Table_1_Bilateral Trade Agreements and the Interconnectedness of Global Trade.pdf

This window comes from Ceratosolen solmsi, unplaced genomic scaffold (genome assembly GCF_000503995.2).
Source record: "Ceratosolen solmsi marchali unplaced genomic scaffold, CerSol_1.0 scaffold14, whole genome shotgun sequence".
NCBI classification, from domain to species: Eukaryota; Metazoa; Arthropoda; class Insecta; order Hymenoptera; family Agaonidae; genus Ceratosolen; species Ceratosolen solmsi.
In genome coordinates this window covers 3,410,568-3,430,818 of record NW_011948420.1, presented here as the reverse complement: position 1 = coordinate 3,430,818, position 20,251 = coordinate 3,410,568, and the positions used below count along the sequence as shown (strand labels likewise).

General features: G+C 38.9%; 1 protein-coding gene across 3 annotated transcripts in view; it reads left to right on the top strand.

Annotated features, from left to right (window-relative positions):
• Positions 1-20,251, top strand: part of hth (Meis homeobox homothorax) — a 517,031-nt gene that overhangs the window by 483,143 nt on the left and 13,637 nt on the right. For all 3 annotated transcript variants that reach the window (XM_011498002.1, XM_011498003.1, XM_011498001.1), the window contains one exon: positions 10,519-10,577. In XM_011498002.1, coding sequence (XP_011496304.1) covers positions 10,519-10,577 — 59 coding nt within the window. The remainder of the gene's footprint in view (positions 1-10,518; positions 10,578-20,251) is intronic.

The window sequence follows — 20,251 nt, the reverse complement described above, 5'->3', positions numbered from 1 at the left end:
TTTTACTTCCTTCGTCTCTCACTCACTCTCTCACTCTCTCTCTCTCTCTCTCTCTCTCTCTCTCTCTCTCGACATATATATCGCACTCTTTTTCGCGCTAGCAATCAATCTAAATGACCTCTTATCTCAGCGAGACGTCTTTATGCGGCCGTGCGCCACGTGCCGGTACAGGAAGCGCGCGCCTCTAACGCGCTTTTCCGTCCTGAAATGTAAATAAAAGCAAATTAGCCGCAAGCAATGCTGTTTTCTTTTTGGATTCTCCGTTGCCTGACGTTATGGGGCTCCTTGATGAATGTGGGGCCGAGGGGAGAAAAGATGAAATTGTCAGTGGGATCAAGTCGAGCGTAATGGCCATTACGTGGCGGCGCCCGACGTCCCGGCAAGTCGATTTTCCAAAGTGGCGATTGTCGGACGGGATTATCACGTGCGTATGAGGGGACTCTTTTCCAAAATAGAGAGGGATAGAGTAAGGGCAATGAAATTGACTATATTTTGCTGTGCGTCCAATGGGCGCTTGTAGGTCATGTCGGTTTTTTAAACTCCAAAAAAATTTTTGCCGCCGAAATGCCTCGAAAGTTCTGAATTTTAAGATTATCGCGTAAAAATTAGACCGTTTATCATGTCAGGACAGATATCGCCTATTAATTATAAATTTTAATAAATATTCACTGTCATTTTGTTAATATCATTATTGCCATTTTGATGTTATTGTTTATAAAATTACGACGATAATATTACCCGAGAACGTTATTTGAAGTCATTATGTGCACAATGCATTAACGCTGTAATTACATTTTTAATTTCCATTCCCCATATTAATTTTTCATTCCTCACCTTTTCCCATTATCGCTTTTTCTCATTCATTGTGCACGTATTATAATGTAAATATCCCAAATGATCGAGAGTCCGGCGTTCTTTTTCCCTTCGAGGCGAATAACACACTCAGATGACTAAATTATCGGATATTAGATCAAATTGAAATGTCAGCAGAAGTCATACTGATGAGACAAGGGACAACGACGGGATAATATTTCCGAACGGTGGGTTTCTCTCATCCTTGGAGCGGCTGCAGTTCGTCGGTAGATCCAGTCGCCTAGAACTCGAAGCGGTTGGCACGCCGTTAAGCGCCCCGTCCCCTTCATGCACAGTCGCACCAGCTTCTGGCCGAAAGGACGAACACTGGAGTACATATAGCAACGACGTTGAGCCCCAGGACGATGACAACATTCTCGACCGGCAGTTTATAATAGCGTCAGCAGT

Over the last decades, bilateral trade agreements (BTAs) have increased considerably in number and economic relevance. Notably, such agreements substantially affect global trade, since the reorganization of flows of goods and services has prominent impacts on the contracting countries' economies, but also on other parties that are (directly or indirectly) engaged in trade with these countries. Here, we empirically study the effect of BTAs on the input-output linkages between the contractual parties' national economic sectors by defining a new measure of Trade Interconnectedness (TI), which describes the relative importance of direct and indirect production linkages between the two countries in the international trade network. By analyzing its time evolution for each pair of trade agreement partners, we demonstrate that while most BTAs are succeeded by an increase in TI between the contractors, there are some notable exceptions. In particular, comparing the trade profiles of China and the United States (US), we find indications that both countries have been pursuing fundamentally different objectives and strategies related to the negotiation of BTAs.